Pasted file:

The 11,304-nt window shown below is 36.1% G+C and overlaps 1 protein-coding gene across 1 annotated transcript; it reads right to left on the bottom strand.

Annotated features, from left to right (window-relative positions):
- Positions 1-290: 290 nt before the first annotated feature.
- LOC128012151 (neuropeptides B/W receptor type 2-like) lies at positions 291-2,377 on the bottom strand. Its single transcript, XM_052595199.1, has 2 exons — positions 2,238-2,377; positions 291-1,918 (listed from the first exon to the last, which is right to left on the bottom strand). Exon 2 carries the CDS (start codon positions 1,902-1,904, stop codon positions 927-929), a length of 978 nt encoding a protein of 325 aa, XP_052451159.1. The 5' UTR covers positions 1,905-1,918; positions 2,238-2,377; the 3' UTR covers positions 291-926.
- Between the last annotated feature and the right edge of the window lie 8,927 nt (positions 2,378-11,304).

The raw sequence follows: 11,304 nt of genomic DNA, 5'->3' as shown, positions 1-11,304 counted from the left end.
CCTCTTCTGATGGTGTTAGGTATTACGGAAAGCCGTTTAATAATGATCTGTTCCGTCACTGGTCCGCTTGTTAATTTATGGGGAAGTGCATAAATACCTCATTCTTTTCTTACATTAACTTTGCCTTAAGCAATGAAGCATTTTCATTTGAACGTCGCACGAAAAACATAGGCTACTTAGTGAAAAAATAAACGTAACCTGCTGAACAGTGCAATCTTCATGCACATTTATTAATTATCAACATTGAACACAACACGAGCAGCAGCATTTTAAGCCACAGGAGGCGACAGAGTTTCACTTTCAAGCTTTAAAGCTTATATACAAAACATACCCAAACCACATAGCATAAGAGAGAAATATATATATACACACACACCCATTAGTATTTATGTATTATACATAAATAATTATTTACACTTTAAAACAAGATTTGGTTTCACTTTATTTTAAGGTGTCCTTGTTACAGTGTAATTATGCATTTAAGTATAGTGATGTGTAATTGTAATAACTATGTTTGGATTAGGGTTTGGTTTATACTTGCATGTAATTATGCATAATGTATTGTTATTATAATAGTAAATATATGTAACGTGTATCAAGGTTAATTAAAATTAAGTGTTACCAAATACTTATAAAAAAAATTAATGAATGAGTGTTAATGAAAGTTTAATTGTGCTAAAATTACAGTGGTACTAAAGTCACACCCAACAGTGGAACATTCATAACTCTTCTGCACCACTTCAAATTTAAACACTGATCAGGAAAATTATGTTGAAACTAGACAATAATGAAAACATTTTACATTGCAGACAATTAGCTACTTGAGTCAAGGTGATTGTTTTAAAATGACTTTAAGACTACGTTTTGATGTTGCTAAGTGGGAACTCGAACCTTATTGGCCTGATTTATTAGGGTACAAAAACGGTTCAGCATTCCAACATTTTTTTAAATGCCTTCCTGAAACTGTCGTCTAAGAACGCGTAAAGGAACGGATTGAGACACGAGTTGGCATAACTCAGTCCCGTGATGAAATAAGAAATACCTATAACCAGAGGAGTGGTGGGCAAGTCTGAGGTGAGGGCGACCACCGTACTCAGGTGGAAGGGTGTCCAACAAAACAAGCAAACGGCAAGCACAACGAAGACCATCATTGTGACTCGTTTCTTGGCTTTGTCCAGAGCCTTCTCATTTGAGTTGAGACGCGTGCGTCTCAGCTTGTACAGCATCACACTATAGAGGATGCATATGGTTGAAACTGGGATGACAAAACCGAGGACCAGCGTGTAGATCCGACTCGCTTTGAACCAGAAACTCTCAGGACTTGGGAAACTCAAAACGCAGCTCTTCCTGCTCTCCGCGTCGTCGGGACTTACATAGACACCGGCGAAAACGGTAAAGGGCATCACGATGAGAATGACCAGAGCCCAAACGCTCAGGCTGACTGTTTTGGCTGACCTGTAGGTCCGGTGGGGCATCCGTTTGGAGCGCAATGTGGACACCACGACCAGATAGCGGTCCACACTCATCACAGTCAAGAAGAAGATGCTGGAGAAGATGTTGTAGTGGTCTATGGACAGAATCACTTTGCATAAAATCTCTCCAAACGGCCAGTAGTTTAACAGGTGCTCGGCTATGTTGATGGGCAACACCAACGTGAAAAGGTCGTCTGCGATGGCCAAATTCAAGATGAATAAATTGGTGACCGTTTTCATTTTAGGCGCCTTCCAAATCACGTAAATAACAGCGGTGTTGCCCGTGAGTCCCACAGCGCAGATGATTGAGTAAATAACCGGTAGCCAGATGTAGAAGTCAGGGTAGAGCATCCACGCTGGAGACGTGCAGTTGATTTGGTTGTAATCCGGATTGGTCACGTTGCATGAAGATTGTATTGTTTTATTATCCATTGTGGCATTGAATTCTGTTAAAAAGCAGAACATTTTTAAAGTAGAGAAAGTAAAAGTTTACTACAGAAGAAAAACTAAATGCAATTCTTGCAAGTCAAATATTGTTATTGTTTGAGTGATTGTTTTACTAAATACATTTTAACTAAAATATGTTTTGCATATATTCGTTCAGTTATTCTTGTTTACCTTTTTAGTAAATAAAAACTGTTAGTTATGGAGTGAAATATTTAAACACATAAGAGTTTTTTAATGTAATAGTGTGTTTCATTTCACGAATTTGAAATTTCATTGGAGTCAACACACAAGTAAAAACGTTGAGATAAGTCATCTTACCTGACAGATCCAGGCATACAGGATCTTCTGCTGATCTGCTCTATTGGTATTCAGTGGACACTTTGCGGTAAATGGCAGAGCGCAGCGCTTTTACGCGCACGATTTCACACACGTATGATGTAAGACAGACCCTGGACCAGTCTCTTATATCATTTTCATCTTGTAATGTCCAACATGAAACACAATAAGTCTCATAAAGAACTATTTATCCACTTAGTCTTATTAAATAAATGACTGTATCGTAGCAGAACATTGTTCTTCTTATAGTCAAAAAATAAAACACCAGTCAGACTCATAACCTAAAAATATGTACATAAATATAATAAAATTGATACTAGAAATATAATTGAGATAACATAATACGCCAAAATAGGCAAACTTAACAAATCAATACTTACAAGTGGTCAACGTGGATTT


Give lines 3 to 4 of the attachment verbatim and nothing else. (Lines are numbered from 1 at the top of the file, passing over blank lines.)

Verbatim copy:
- Positions 1-290: 290 nt before the first annotated feature.
- LOC128012151 (neuropeptides B/W receptor type 2-like) lies at positions 291-2,377 on the bottom strand. Its single transcript, XM_052595199.1, has 2 exons — positions 2,238-2,377; positions 291-1,918 (listed from the first exon to the last, which is right to left on the bottom strand). Exon 2 carries the CDS (start codon positions 1,902-1,904, stop codon positions 927-929), a length of 978 nt encoding a protein of 325 aa, XP_052451159.1. The 5' UTR covers positions 1,905-1,918; positions 2,238-2,377; the 3' UTR covers positions 291-926.